One Thing About a Limp – (Choosing a Response)

Jacob walked with a limp. That’s my brother Jacob. The limp was the result of his own doing. If he hadn’t put his foot into that baler the day they were making hay, he would never have lost his toes. If he had listened to his employer and if he had waited until the machine was turned off to push against the things that were jamming the machine, he would still have had his toes.

In a split second, his toes were gone. Ever after that, Jacob walked with a limp. He didn’t like the spacer piece he was given as an insert for his shoe, so he just walked without the support of the ball on that foot. He limped. Every time he walked. Each step reminded him of his mistake.

In time, we got used to his limp and didn’t think about it that much. It was just who Jacob was. I never had any conversations with him about his limp. I never asked him how he felt, looking back, at his mistake. I knew the story because I was old enough to remember. I watched my sister (a nurse) dress his foot daily, and in time I got used to that raw meat look at the end of the middle part of his foot.

My brother Jacob healed from that injury and life went on. Yet the limp was always a part of him.

There was another Jacob who walked with a limp. It seems he spent a night wrestling with an angel and then, as the angel was about to leave, he grabbed hold of that angel and said, “I’m not going to let you go until you bless me.”

This Jacob needed a blessing because he was about to meet his estranged twin brother. Jacob, the deceiver, the conniver, the mama’s boy, was about to meet his boisterous, brawny twin brother. He knew what he’d done so long ago in the past was wrong. I’m sure he had repented of the sin that caused him to have to run for his life. I’m sure he was sorry that when he left home to evade his brother’s anger, he never saw his mother again.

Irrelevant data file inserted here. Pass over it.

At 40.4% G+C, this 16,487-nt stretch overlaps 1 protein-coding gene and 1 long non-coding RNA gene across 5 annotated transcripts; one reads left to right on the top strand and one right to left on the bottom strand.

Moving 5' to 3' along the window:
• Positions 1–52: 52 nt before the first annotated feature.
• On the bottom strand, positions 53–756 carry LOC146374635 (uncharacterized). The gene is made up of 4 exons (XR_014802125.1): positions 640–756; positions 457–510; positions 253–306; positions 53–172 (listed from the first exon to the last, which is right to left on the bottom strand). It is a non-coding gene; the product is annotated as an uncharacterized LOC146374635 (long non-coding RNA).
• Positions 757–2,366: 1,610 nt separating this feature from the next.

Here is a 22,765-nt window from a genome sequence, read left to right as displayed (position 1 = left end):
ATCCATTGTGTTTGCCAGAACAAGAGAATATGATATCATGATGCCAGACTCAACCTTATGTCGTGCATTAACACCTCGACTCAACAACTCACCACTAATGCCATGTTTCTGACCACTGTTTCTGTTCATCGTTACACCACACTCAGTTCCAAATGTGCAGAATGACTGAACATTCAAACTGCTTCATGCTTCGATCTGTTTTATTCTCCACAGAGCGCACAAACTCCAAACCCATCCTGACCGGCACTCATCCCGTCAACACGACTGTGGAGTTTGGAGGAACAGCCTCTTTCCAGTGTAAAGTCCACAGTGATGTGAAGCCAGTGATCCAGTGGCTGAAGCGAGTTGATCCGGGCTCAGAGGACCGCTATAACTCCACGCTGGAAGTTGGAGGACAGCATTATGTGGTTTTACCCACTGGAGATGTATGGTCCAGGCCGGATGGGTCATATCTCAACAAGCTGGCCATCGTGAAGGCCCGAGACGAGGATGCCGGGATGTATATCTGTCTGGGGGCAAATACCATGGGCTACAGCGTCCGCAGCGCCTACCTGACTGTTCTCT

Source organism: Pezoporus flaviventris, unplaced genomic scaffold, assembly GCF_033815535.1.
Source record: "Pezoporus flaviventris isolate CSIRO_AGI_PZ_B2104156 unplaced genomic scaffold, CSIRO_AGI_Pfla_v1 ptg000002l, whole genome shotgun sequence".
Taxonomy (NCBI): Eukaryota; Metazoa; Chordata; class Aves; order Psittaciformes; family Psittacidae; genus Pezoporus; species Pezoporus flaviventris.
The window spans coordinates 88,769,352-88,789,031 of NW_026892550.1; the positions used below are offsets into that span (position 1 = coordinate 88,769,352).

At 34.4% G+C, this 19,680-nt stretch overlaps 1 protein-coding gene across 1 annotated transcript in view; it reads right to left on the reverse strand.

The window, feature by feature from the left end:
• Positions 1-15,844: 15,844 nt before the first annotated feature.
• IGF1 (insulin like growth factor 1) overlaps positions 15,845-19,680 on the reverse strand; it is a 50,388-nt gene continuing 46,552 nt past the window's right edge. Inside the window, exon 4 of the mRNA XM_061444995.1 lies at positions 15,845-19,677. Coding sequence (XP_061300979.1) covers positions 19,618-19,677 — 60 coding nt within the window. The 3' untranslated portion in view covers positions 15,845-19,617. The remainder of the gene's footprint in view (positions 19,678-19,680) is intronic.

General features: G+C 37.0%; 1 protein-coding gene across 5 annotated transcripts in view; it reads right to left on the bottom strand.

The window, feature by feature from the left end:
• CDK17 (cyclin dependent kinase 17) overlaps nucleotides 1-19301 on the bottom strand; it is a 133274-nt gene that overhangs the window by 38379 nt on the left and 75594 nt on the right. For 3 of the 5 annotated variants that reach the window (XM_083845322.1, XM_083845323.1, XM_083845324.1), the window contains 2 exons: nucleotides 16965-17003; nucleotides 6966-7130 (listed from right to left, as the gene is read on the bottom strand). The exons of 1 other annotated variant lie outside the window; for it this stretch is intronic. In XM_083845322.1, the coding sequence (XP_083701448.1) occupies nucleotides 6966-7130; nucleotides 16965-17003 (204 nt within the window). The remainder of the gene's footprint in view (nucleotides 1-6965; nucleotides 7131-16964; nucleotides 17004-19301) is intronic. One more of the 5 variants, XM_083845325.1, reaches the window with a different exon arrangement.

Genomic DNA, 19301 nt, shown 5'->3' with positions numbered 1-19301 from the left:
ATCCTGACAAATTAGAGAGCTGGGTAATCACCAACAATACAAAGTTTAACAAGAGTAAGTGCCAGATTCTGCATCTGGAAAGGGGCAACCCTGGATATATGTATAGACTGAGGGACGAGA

Now it seemed that pay-day could be coming. Oh, did this man ever need a blessing!

He got the blessing – yet he never lost his limp.

There’s something about going back home and facing the memories of our childhood and our family tree that can be exhilarating, fun, and nostalgic. It can also be painful.

Ever since Adam and Eve sinned in the garden, the world has been full of dysfunctional families. We’re all dysfunctional in one way or another.

Some of us have family trees that are gnarled with very little root system left.

Some of us come from bountiful family trees that provide shade and shelter to other travelers.

Some of us have been grafted into a different tree and, while we’re blooming, we don’t look anything like the rest of our host tree.

Some of us wish we could cut down our family tree and plant a new one someplace else.

We spend so much time looking at the limp of the people in our past that we fail to consider what kind of legacy we ourselves are leaving.

There is true healing and relief that comes from acknowledging the root system of our family tree, no matter how gnarled or warped it is.

There’s healing that comes from recognizing that there is only one thing I can do about the way that tree grew or is shaped.

There’s just one thing.

I can choose my response.

All of us need to belong. Even when there are skeletons in the closet, we need to belong. Even when it seems there is nothing but shame in the skeletons of our past, we need to belong.

Scripture says that the baton of our faith (or lack of it) gets passed on from generation to generation.

Some of us have pasts that are lacking in foundation, trust, faith, and hope.

Some of us have pasts that are riddled with pain and scars.

Some of us wish we could erase the deeds of our ancestors or have different ancestors.

Yet, we are who we are today because of the genetics and the experiences of our ancestors and their past. All of us can look back and wish our ancestors had made different choices or responded differently to the turmoil in their lives.

We can’t change what has happened in our past.

The only thing we can change is our response.